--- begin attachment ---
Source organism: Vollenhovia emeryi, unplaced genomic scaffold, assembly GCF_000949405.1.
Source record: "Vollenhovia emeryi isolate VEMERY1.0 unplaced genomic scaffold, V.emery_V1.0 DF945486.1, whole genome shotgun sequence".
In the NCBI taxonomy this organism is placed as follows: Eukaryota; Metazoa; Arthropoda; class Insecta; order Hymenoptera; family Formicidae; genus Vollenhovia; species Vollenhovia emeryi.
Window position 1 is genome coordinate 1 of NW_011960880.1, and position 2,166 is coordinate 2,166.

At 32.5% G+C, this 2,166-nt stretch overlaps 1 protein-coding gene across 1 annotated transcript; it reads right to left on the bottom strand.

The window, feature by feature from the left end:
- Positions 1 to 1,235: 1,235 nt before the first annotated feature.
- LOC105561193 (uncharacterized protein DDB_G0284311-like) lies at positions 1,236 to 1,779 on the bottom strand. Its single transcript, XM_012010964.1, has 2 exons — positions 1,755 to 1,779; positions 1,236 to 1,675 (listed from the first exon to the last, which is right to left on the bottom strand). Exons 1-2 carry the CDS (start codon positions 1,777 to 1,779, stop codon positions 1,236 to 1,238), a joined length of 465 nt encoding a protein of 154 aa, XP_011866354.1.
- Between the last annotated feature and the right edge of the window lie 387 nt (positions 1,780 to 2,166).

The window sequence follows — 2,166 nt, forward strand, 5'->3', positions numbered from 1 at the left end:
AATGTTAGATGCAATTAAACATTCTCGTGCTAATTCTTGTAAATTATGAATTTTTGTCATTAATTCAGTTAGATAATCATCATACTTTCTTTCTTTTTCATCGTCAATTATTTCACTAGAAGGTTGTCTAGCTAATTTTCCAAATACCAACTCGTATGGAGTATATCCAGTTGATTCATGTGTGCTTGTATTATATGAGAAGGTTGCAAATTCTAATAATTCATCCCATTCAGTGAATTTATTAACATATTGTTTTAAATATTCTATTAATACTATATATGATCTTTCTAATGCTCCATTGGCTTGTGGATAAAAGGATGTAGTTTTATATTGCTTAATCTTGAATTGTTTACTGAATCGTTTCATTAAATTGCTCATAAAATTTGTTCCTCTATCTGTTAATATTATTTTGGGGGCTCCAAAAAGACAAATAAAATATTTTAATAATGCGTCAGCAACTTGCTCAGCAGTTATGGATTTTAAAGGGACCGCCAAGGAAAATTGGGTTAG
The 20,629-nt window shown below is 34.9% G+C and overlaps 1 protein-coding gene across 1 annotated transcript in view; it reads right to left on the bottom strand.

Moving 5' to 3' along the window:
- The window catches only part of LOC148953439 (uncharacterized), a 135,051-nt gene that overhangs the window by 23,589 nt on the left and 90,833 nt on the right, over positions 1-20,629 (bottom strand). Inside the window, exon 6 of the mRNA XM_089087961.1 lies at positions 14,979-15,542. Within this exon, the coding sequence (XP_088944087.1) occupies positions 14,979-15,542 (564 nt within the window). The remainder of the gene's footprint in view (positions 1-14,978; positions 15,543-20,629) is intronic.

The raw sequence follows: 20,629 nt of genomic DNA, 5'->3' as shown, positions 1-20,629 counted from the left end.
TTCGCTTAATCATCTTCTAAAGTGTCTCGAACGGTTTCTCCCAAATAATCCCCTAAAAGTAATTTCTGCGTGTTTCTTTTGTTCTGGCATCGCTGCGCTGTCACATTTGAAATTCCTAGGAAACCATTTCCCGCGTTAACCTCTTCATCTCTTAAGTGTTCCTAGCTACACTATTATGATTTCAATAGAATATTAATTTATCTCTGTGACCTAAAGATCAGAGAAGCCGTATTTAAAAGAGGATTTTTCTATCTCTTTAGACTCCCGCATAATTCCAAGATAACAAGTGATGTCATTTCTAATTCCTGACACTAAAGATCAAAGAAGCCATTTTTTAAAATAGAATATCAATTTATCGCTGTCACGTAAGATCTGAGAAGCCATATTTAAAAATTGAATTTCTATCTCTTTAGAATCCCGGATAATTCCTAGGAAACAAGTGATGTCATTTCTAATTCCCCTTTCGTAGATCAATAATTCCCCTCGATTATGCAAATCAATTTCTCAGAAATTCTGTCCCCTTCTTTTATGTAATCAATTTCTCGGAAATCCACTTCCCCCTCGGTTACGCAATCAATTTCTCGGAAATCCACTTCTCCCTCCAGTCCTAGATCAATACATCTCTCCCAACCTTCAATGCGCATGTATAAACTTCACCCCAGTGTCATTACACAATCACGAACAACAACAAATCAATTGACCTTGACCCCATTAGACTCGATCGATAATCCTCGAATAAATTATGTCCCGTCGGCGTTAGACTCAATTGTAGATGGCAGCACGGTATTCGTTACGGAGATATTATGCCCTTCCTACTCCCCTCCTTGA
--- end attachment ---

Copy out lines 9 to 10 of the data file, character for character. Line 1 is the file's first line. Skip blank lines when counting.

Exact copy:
- Between the last annotated feature and the right edge of the window lie 387 nt (positions 1,780 to 2,166).

The window sequence follows — 2,166 nt, forward strand, 5'->3', positions numbered from 1 at the left end: